The estimated background risk of major birth defects and miscarriage for the indicated population(s) is unknown. All pregnancies have a background risk of birth defects, loss, or other adverse outcomes. In the U.S. general population, the estimated background risks of major birth defects and miscarriage in clinically recognized pregnancies is 2-4% and 15-20%, respectively.
Reproduction studies in rats dosed orally from before mating to the end of gestation or lactation showed decreased postimplantation survival starting at 2 mg/kg/day and decreased body weight gain starting at 1 mg/kg/day, doses equivalent to less than half the 40 mg clinical daily dose based on body surface area, mg/m2. Incidence of incomplete fetal ossification in vertebral, skull, and sternebral bones were increased in rats dosed orally during organogenesis starting at 10 mg/kg/day (approximately 3 times the 40 mg clinical daily dose). No similar fetal effects were observed in pregnant rabbits dosed orally during organogenesis at up to 35 mg/kg/day (equivalent to approximately 10 times the 40 mg clinical daily dose).
Both total and ionized calcium decreased in pregnant rats dosed orally with 15 mg/kg/day alendronate (approximately 4 times the 40 mg clinical daily dose) resulting in delays and failures of delivery. Protracted parturition due to maternal hypocalcemia was observed when rats were treated from before mating through gestation starting at 0.5 mg/kg/day (approximately one tenth the 40 mg clinical daily dose). Maternotoxicity (late pregnancy deaths) also occurred in female rats treated orally with 15 mg/kg/day (approximately 4 times the 40 mg clinical daily dose) for varying gestational time periods. These maternal deaths were lessened but not eliminated by cessation of treatment. Calcium supplementation in the drinking water or by subcutaneous minipump to rats dosed orally with 15 mg/kg/day alendronate could not ameliorate the hypocalcemia or prevent the dystocia-related maternal and neonatal deaths. However, intravenous calcium supplementation prevented maternal, but not neonatal deaths.
It is not known whether alendronate is present in human breast milk, affects human milk production, or has effects on the breastfed infant. The developmental and health benefits of breastfeeding should be considered along with the mother’s clinical need for FOSAMAX and any potential adverse effects on the breastfed child from FOSAMAX or from the underlying maternal condition.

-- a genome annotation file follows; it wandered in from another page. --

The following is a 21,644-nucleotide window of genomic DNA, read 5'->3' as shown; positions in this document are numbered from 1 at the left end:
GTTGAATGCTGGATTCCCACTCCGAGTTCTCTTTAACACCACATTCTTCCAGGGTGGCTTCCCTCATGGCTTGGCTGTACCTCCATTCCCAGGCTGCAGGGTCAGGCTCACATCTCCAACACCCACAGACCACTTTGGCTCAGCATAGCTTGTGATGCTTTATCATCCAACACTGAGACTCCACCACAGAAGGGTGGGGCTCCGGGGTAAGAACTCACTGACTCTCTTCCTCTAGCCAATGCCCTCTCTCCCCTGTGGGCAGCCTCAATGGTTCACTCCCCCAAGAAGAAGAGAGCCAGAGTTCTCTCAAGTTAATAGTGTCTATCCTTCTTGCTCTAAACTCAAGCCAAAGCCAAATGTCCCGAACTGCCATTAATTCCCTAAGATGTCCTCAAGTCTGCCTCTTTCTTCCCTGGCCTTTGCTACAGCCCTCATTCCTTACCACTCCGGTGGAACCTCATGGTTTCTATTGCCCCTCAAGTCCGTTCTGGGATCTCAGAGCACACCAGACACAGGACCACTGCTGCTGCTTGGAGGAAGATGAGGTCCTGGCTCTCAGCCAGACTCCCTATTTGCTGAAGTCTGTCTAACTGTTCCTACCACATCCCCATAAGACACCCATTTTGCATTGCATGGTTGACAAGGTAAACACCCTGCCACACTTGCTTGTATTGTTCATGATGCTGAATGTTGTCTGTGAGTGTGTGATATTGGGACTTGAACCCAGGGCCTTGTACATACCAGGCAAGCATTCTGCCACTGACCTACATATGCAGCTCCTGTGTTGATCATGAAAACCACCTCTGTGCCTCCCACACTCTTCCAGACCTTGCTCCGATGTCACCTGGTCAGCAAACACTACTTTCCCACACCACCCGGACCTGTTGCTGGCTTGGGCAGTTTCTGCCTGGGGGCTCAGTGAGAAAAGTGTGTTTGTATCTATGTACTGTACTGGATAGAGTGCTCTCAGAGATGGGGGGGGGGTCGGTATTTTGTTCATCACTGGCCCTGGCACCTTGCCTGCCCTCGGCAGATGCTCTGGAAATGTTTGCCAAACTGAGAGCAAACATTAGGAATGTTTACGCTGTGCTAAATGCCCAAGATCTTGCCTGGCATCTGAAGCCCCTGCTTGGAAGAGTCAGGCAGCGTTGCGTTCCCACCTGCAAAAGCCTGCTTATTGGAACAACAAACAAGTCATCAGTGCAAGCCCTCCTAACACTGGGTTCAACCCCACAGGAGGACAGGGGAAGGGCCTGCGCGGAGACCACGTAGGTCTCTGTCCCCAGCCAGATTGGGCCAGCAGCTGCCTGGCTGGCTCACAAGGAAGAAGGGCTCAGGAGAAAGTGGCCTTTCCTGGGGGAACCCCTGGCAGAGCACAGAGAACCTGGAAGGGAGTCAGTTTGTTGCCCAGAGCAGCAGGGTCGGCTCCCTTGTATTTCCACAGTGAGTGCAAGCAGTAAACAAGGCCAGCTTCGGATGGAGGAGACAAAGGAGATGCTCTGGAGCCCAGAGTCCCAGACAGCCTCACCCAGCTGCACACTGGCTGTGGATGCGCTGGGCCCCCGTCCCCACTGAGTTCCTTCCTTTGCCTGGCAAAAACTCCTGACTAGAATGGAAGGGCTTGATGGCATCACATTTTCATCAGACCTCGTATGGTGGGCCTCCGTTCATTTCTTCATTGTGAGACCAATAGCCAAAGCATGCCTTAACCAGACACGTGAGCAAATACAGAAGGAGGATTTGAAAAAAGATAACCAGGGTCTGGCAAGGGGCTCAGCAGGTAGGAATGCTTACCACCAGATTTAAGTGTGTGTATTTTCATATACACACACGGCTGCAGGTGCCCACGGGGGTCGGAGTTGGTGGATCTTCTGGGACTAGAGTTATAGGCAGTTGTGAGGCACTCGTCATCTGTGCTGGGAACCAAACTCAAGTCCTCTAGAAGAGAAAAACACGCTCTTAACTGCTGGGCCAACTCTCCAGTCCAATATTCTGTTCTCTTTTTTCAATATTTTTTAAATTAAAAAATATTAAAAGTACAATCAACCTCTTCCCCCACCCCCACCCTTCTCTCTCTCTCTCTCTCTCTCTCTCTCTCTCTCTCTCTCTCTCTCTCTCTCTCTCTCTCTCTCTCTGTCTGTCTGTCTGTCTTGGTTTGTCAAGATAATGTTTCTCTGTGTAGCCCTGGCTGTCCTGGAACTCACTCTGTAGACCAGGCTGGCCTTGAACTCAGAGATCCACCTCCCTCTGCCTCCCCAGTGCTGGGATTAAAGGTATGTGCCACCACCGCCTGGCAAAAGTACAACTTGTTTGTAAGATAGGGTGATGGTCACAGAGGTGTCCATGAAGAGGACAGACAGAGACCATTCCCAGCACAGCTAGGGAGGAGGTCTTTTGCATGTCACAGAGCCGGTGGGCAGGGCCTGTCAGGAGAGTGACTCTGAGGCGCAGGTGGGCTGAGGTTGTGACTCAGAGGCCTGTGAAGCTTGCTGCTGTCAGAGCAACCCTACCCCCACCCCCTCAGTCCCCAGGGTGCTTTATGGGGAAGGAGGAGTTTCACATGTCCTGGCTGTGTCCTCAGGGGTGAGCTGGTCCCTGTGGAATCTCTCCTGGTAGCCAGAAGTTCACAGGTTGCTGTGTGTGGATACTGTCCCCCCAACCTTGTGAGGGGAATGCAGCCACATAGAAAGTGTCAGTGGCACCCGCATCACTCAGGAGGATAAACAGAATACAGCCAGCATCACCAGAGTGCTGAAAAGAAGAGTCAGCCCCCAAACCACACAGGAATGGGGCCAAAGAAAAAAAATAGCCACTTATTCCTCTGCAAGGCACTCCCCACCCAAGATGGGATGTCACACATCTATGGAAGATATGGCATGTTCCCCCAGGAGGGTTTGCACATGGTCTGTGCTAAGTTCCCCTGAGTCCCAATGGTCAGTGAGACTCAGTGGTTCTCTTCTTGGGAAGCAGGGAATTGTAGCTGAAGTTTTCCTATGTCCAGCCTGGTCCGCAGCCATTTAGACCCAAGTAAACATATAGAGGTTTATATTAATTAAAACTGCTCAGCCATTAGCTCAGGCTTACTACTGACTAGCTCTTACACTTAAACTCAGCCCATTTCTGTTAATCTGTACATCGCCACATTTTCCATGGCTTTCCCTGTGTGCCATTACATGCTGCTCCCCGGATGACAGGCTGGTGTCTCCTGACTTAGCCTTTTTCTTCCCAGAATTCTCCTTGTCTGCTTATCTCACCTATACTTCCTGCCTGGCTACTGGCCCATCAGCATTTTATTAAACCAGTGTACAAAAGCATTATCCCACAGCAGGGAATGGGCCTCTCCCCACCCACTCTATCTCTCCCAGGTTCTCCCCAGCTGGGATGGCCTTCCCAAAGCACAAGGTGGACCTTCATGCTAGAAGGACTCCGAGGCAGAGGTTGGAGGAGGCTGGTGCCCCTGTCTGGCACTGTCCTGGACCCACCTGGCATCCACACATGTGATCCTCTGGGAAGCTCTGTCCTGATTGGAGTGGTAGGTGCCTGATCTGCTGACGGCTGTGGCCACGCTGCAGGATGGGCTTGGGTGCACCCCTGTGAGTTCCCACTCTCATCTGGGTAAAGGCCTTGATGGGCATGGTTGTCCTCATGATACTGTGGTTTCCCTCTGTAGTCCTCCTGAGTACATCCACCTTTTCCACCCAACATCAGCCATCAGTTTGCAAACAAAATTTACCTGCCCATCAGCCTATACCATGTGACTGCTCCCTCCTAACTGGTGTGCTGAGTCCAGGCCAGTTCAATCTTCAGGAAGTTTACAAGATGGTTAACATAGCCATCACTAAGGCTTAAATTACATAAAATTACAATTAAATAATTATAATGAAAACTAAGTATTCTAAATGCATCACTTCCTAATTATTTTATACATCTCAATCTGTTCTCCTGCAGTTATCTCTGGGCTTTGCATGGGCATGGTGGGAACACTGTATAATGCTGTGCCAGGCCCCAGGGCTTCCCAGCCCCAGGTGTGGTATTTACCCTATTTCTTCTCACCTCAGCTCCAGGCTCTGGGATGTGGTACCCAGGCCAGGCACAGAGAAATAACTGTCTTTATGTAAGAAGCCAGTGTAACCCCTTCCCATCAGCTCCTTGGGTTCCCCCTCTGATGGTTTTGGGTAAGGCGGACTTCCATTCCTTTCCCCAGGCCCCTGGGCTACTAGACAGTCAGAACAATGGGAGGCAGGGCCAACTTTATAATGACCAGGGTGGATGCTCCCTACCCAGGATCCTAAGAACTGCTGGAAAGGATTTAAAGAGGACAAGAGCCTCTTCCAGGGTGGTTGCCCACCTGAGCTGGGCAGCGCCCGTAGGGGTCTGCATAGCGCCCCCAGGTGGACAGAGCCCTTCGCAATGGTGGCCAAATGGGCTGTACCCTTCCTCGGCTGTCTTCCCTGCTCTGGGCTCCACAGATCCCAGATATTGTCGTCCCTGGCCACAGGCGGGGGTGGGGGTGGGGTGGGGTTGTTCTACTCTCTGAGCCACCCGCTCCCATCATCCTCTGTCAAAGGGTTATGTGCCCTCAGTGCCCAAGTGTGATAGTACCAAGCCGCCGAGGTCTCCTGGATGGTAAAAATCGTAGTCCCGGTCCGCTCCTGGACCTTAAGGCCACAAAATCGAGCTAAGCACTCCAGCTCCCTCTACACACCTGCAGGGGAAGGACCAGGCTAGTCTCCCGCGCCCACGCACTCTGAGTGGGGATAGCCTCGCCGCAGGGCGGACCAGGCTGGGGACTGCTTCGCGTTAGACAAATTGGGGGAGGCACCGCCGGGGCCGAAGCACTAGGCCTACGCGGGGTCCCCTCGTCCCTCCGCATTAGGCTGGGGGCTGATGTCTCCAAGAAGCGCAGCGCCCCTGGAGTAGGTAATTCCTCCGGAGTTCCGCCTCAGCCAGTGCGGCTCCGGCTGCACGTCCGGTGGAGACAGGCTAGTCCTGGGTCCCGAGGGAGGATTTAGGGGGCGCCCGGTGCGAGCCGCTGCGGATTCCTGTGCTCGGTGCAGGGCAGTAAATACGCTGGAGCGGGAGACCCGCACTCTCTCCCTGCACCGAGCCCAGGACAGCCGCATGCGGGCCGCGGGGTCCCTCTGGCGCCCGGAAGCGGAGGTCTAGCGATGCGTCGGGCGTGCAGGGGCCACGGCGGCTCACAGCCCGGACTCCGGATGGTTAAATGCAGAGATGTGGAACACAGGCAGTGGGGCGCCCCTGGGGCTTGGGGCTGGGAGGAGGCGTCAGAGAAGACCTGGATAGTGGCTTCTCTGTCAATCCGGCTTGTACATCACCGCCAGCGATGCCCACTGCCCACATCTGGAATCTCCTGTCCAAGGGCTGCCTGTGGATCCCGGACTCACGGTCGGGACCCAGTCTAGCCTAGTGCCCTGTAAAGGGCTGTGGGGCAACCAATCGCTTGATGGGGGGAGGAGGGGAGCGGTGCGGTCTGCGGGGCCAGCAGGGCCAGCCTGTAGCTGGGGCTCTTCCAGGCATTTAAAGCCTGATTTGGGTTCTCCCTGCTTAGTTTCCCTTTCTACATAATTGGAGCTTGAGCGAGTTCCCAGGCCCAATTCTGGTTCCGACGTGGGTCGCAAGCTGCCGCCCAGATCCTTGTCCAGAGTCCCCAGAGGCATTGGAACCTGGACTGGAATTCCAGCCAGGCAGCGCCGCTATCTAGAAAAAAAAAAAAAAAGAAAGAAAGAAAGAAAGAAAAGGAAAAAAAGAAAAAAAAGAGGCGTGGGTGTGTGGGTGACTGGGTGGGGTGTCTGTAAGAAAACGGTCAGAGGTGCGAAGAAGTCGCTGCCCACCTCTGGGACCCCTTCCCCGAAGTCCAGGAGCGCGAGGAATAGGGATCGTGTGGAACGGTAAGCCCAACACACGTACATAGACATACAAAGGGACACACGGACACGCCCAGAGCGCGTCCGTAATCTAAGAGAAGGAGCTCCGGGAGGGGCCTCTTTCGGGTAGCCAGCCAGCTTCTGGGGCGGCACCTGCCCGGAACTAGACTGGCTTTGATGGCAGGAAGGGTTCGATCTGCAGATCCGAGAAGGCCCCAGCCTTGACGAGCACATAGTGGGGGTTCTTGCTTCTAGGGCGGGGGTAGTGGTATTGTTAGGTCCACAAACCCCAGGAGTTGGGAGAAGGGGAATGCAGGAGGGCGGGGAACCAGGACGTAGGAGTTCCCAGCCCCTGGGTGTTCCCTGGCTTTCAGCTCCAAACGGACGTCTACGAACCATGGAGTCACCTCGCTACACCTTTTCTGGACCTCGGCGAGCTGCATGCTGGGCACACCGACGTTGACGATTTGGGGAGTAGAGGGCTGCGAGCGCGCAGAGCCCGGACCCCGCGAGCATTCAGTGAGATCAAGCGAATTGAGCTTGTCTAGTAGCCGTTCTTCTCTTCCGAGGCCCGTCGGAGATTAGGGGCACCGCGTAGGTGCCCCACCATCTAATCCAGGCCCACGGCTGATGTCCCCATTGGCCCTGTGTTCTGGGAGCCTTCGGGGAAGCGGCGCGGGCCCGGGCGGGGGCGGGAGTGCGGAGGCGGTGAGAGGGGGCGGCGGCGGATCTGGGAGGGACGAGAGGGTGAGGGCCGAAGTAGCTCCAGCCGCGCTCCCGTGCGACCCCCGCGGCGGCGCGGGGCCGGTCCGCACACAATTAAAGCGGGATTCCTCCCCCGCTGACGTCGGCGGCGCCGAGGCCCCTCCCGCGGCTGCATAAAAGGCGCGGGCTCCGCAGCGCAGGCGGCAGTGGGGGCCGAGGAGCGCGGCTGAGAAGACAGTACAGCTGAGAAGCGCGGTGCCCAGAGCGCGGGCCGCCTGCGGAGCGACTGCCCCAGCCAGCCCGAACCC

FOSAMAX is not indicated for use in pediatric patients.
The safety and efficacy of FOSAMAX were examined in a randomized, double-blind, placebo-controlled two-year study of 139 pediatric patients, aged 4-18 years, with severe osteogenesis imperfecta (OI). One-hundred-and-nine patients were randomized to 5 mg FOSAMAX daily (weight less than 40 kg) or 10 mg FOSAMAX daily (weight greater than or equal to 40 kg) and 30 patients to placebo. The mean baseline lumbar spine BMD Z-score of the patients was -4.5. The mean change in lumbar spine BMD Z-score from baseline to Month 24 was 1.3 in the FOSAMAX-treated patients and 0.1 in the placebo-treated patients. Treatment with FOSAMAX did not reduce the risk of fracture. Sixteen percent of the FOSAMAX patients who sustained a radiologically-confirmed fracture by Month 12 of the study had delayed fracture healing (callus remodeling) or fracture non-union when assessed radiographically at Month 24 compared with 9% of the placebo-treated patients. In FOSAMAX-treated patients, bone histomorphometry data obtained at Month 24 demonstrated decreased bone turnover and delayed mineralization time; however, there were no mineralization defects. There were no statistically significant differences between the FOSAMAX and placebo groups in reduction of bone pain. The oral bioavailability in children was similar to that observed in adults.
The overall safety profile of FOSAMAX in osteogenesis imperfecta patients treated for up to 24 months was generally similar to that of adults with osteoporosis treated with FOSAMAX. However, there was an increased occurrence of vomiting in osteogenesis imperfecta patients treated with FOSAMAX compared to placebo. During the 24-month treatment period, vomiting was observed in 32 of 109 (29.4%) patients treated with FOSAMAX and 3 of 30 (10%) patients treated with placebo.
In a pharmacokinetic study, 6 of 24 pediatric osteogenesis imperfecta patients who received a single oral dose of FOSAMAX 35 or 70 mg developed fever, flu-like symptoms, and/or mild lymphocytopenia within 24 to 48 hours after administration. These events, lasting no more than 2 to 3 days and responding to acetaminophen, are consistent with an acute-phase response that has been reported in patients receiving bisphosphonates, including FOSAMAX. [See Adverse Reactions (6.2).]